Wow! It's Labor Day weekend already! Did this summer ever just fly by! We've been on vacation these past two weeks, just kicking back and enjoying family, children and South American visitors.. cooking up a storm and sampling foods we've never had the chance to try before. One might say it was a unique gastronomical experience, and one we will remember for a very long time. Much laughter and even more chatter in these weeks, with very little English spoken..
but with the help of our adoptive Colombian daughter/translator, a wonderful connection was made.. a Colombian connection. Remarkably enough, much conversation transpired, observations were made, questions raised.. oh, the many questions! :o) Traditions were compared, and recipes were shared and prepared.. and hopefully this will become an annual family gathering every summer from now on!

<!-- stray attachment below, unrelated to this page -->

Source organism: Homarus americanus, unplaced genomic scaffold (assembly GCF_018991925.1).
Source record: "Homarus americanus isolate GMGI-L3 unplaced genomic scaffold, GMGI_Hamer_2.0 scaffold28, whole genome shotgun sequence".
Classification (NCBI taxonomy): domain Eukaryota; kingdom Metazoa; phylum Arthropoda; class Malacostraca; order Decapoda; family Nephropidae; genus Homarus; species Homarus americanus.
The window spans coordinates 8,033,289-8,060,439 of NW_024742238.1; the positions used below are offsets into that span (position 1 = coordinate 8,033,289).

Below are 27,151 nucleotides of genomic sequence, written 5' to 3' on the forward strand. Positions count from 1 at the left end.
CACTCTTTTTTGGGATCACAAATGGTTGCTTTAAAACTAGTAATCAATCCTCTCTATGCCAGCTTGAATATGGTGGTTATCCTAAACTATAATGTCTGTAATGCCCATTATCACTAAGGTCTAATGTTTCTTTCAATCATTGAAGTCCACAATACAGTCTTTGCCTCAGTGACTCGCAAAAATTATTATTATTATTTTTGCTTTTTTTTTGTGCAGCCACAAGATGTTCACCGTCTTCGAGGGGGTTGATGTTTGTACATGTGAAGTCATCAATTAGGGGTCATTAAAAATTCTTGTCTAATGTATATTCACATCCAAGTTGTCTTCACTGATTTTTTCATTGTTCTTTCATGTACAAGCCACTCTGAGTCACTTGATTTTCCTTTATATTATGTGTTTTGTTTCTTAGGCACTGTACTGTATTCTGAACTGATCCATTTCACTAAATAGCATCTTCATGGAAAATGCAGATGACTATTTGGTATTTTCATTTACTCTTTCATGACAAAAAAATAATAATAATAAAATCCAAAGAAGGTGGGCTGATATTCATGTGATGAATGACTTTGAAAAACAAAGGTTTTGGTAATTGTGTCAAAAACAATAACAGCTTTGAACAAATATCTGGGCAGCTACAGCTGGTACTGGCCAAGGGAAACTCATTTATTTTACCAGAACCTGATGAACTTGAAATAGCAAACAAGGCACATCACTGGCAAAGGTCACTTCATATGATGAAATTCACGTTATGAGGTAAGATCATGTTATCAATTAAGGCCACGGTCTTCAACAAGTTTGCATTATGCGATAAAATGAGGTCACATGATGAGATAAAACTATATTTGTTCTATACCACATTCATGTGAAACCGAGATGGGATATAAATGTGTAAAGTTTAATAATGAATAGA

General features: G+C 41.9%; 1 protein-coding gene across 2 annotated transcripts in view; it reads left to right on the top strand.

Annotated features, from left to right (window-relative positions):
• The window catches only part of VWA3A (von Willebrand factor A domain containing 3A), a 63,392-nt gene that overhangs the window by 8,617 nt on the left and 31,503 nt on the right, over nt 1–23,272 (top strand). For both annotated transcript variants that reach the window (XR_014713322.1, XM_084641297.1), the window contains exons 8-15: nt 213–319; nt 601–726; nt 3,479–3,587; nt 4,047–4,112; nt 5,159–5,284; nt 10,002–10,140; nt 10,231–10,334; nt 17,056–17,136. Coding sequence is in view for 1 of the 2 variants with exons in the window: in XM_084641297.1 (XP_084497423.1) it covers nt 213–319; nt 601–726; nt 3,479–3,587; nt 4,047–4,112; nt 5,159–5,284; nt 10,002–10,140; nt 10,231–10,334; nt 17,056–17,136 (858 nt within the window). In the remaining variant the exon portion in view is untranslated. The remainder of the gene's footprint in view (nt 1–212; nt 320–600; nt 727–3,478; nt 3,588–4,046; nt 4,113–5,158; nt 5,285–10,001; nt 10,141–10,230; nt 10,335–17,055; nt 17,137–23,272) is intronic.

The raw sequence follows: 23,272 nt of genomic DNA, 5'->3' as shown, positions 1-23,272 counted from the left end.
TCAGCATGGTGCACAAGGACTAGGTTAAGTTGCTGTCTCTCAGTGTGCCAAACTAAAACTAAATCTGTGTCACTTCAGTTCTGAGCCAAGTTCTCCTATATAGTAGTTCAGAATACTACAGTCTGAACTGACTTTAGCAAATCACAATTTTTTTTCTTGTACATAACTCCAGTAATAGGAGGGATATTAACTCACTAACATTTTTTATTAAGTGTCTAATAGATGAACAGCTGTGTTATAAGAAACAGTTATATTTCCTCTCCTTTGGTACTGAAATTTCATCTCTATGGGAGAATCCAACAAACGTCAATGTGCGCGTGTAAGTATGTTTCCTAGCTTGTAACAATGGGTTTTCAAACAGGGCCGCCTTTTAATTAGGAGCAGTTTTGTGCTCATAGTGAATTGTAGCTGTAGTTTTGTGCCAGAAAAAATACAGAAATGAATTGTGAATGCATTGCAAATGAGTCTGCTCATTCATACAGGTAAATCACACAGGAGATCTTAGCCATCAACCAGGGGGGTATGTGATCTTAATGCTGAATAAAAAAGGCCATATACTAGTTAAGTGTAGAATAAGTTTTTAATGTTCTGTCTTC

Our adoptive daughter brought her real parents to the states for a two month visit.. they came bearing gifts, warm hugs, smiles, food, Colombian condiments, spices, coffee, real cocoa, and liqueurs that I'm not still quite sure how they managed to clear US customs with.. but then again, I don't think I really want to know! LOL Before they made the trip up here to Maine her Mami took 3 days to prepare this dish. Have you ever seen these before.. or even moreso.. had the chance to taste these delicious morsels?